How to Choose a Juicer


Centrifugal juicers are by far the most common and most popular type of home juicer. These machines are easy to use, relatively easy to clean, and quite affordable. Masticating juicers (sometimes called “cold press” or “slow” juicers) are another choice. These high-end juicers are best for individuals who want to juice greens or wheatgrass (in addition to fruits and veggies), or who want to produce the most healthful, most nutrient dense juice. Finally, various types of citrus juicers can be excellent options for individuals looking to make juice exclusively from oranges or other citrus fruit.

Part 1
Choosing a Centrifugal Juicer

Choosing a Centrifugal Juicer on How to Choose a Juicer

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A centrifugal juicer is an excellent choice for juicing most vegetables, and almost any fruit. Most centrifugal juices can juice spinach or other greens, but they are not very efficient at doing so. Additionally, most centrifugal juicers cannot juice wheatgrass. If you plan use primarily juicy fruits and veggies, then a centrifugal juicer may be a great choice for you.

Choosing a Centrifugal Juicer on How to Choose a Juicer

2
Centrifugal juicers are very reasonably priced. This is the primary benefit of a centrifugal juicer (over the more high-end masticating juicers). Centrifugal juicers start for as little as $20, but they may run as expensive as $200. Higher end models can typically handle whole pieces of produce, and yield more juice. Look for a model that fits your budget.[1]

Choosing a Centrifugal Juicer on How to Choose a Juicer

3
Centrifugal juicers work fast. These speedy machines are excellent for preparing yourself a quick glass of fresh juice each morning. If juicing is something you plan to do often, and if you are short on time, a fast-moving centrifugal model may be right for you.[2]

Choosing a Centrifugal Juicer on How to Choose a Juicer

4
The worst part about making juice is cleaning the juicer. Fortunately, with a centrifugal juicer (unlike with most masticating models), the cleaning can be easy! Look for a model that easily snaps apart and rinses clean with minimal effort.[3] A good choice is the Hamilton Beach Big Mouth Juicer.[4] Any of the Breville models are also notable easy to clean.[5]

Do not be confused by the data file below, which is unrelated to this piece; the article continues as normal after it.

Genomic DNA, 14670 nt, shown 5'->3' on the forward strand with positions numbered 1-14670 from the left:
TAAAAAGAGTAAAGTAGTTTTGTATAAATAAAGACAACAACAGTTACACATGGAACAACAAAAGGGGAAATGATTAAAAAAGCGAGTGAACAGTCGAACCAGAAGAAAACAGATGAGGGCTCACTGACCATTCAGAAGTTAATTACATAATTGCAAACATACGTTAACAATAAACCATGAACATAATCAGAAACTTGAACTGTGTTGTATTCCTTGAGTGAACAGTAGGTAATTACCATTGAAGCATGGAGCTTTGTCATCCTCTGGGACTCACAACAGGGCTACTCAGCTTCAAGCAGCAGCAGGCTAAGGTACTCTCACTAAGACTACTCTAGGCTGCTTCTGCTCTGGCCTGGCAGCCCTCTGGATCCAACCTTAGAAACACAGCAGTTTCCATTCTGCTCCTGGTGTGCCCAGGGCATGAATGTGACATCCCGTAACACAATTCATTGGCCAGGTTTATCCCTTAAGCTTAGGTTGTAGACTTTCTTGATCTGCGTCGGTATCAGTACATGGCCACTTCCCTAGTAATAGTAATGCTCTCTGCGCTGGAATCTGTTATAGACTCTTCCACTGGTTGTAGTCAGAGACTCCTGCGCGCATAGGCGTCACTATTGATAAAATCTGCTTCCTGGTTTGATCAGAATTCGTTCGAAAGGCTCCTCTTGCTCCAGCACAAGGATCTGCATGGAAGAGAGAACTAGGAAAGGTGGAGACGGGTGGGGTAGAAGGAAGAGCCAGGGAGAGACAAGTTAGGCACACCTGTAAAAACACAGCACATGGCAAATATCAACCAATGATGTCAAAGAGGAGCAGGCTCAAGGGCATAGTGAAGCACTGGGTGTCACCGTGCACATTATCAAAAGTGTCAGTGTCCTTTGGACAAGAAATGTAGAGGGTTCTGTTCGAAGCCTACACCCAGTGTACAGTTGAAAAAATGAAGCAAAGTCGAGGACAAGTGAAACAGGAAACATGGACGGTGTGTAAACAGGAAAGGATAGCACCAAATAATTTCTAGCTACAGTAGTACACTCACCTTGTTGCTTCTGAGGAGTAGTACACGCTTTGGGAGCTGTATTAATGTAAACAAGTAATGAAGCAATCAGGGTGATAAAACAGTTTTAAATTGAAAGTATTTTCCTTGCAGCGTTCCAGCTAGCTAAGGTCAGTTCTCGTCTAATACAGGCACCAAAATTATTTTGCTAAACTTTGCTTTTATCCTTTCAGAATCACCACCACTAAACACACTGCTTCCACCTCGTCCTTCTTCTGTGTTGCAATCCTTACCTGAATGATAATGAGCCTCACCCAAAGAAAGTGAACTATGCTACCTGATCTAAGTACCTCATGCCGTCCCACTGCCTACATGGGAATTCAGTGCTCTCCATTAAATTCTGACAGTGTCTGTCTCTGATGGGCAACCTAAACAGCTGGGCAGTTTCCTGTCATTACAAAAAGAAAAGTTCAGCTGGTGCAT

Choosing a Centrifugal Juicer on How to Choose a Juicer

5
One drawback to centrifugal juicers is that they tend toward the noisier side. The noise produced by the average centrifugal juicer is on par with a typical blender, food processor, or coffee grinder. Fortunately, centrifugal juicers are much faster than other models, so your juicing time, noisy though it may be, will fly right by.[6]

Part 2
Opting for a Masticating Juicer

Opting for a Masticating Juicer on How to Choose a Juicer

1
If your primary reason for wanting to juice is better health, then a masticating juicer is probably the best choice for you. Sometimes called “cold press” or “slow” juicers, masticating juicers use a low rpm motor which best retains the nutritional value of your fruits, veggies, and greens.[7]

Opting for a Masticating Juicer on How to Choose a Juicer

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Although some higher-end centrifugal juicers can tackle leafy greens (like spinach or kale), the process is extremely inefficient. If you plan to juice a lot of greens, your best bet is a masticating juicer. This slower, low rpm process extracts the most juice from leafy greens.[8]

Opting for a Masticating Juicer on How to Choose a Juicer

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Whereas centrifugal juicers can technically juice leafy greens (albeit inefficiently), they definitely can’t take on wheatgrass. If wheatgrass is something you’d like to include in your juice regimen, you will need a masticating juicer.[9]